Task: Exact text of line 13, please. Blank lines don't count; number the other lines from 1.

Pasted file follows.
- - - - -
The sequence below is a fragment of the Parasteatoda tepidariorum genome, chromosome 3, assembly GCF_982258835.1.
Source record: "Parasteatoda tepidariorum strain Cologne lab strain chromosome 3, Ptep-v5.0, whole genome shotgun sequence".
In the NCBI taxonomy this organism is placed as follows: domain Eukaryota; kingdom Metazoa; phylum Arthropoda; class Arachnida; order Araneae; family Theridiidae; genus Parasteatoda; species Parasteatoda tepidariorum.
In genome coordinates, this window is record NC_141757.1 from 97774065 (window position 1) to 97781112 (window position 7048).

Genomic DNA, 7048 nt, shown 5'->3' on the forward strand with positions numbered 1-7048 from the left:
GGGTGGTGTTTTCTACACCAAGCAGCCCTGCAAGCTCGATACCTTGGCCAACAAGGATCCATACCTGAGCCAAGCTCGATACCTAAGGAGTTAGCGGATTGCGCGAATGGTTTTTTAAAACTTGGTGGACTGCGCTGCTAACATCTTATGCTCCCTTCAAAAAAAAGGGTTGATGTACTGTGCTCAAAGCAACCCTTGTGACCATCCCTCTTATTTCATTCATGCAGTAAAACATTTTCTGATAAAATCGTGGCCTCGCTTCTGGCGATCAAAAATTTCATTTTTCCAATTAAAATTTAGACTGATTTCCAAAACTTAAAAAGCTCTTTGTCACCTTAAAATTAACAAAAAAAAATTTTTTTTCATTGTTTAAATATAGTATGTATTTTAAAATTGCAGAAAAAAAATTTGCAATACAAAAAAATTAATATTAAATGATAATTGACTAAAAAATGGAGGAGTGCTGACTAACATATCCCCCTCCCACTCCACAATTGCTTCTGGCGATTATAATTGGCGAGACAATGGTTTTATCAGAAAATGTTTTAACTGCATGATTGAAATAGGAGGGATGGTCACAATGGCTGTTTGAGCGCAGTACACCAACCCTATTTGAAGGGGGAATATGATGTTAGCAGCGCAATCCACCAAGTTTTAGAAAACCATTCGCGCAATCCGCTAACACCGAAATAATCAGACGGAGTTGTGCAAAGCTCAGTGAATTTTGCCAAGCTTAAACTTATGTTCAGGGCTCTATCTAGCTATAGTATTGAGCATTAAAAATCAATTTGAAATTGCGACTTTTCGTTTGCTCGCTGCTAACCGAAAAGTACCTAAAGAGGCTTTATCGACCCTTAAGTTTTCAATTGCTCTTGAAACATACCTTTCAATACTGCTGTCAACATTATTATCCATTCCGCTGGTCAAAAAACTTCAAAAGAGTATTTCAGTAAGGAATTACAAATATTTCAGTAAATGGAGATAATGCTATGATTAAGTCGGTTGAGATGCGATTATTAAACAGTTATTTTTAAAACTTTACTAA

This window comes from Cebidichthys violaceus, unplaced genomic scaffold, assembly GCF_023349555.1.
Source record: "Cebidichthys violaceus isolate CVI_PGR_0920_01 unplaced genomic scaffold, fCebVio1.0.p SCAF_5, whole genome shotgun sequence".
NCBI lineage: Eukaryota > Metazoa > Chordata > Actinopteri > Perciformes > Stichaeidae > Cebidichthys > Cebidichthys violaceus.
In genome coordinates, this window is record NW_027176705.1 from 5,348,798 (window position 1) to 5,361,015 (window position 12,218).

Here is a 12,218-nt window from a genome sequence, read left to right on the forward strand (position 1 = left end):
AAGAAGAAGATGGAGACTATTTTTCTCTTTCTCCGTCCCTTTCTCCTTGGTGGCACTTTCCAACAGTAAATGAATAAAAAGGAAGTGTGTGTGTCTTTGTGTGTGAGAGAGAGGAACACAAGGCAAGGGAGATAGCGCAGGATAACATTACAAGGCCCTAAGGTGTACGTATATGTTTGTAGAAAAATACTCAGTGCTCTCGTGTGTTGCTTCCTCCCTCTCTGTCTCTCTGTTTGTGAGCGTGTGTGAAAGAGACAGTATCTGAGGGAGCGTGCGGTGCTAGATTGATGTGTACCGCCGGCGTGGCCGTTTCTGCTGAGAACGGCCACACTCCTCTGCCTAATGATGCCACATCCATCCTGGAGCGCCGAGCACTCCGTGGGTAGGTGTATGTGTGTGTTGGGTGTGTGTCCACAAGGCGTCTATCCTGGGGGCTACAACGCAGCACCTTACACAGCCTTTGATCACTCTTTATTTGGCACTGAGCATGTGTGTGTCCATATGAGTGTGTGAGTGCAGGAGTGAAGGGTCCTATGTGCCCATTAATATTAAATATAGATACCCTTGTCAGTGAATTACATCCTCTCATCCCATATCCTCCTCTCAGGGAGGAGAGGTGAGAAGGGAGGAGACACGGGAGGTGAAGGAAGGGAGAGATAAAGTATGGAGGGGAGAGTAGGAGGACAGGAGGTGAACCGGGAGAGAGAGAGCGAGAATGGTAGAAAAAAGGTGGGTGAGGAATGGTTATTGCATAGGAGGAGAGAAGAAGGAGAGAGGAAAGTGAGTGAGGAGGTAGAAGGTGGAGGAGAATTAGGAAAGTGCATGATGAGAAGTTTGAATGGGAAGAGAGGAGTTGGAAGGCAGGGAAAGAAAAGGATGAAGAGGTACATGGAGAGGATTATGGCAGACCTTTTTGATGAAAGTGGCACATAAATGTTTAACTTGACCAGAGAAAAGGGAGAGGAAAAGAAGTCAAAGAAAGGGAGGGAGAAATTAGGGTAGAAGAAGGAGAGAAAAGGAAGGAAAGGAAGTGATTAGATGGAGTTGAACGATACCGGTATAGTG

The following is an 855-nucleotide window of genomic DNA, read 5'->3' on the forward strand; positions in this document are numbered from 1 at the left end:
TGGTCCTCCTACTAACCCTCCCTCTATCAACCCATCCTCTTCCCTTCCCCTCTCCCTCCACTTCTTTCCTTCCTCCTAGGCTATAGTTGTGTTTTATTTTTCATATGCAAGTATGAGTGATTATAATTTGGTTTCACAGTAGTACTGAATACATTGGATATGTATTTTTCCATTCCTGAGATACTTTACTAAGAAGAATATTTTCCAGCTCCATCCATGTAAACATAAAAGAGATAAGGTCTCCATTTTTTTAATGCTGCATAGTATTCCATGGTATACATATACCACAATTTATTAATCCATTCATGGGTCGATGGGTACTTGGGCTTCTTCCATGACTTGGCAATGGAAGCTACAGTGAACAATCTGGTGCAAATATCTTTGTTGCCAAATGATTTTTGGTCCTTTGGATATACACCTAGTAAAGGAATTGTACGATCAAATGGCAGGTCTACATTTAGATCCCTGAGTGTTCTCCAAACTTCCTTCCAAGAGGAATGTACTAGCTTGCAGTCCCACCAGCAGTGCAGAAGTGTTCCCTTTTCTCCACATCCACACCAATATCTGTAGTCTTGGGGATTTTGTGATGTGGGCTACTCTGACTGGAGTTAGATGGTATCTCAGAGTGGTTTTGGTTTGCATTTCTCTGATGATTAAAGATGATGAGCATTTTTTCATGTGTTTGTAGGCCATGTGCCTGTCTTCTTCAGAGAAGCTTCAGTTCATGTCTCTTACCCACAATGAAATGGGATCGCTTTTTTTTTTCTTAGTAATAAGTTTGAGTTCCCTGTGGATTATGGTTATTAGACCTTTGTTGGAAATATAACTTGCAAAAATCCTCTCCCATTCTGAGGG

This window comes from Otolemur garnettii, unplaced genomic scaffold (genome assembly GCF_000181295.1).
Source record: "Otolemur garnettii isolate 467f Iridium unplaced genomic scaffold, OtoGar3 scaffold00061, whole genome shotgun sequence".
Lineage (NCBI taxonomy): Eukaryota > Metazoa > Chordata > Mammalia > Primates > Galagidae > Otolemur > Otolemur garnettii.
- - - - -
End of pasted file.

The following is an 855-nucleotide window of genomic DNA, read 5'->3' on the forward strand; positions in this document are numbered from 1 at the left end: